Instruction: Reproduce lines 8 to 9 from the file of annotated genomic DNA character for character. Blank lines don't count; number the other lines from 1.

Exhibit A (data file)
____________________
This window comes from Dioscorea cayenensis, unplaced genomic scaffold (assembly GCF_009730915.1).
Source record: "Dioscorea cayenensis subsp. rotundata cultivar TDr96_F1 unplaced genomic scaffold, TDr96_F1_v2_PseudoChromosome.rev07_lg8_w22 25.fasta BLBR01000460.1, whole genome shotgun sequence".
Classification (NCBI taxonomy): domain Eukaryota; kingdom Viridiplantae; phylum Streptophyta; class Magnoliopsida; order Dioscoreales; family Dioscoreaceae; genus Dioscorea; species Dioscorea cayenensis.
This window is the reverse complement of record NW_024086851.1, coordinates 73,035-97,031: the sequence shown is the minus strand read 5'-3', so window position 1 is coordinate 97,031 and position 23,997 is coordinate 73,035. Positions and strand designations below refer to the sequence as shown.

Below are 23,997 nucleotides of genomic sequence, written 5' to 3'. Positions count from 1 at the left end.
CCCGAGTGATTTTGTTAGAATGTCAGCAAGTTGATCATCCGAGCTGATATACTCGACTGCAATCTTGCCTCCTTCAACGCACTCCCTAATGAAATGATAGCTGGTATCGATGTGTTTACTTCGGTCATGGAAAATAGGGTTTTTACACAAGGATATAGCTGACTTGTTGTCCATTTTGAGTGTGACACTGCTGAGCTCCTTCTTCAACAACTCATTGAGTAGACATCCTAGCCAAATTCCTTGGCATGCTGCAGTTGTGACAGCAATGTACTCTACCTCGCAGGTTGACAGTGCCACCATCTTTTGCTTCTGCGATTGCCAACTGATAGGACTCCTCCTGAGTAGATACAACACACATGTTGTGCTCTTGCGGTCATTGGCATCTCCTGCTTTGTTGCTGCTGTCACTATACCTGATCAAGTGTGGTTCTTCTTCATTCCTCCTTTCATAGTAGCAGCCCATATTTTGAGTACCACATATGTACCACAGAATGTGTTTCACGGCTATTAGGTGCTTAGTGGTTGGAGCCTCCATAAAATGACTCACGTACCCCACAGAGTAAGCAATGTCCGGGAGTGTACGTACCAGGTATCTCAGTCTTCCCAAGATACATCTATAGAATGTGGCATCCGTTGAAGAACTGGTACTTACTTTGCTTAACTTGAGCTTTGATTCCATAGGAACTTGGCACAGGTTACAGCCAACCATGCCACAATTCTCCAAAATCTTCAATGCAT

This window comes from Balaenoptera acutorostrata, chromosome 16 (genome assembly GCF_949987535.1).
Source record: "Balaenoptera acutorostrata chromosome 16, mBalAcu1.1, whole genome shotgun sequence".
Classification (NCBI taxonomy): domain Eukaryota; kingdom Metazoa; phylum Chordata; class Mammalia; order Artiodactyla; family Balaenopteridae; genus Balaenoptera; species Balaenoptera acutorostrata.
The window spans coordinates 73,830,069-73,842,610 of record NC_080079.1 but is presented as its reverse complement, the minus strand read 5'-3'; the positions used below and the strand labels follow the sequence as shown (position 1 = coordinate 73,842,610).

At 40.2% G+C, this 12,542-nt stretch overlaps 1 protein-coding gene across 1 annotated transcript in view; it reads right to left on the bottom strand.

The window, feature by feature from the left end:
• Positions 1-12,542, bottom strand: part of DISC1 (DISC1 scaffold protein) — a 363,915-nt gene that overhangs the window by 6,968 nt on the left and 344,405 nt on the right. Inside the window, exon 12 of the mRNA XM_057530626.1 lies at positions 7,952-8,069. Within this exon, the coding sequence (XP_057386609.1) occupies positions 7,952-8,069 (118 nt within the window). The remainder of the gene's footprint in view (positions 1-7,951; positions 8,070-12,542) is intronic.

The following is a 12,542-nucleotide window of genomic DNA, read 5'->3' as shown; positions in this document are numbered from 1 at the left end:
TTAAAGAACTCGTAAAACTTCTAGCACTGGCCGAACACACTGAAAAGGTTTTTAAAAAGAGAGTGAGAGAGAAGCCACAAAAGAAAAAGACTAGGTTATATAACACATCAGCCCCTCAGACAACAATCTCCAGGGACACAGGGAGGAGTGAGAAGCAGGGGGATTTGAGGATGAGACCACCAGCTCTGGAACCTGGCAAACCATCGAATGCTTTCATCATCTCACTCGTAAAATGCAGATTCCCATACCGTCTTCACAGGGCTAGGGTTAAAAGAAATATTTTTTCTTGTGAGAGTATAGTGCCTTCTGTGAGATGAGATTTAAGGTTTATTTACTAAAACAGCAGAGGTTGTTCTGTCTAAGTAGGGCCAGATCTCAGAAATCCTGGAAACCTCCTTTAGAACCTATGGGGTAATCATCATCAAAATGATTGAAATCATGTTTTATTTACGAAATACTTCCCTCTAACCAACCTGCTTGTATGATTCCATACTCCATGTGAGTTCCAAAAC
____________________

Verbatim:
Source record: "Balaenoptera acutorostrata chromosome 16, mBalAcu1.1, whole genome shotgun sequence".
Classification (NCBI taxonomy): domain Eukaryota; kingdom Metazoa; phylum Chordata; class Mammalia; order Artiodactyla; family Balaenopteridae; genus Balaenoptera; species Balaenoptera acutorostrata.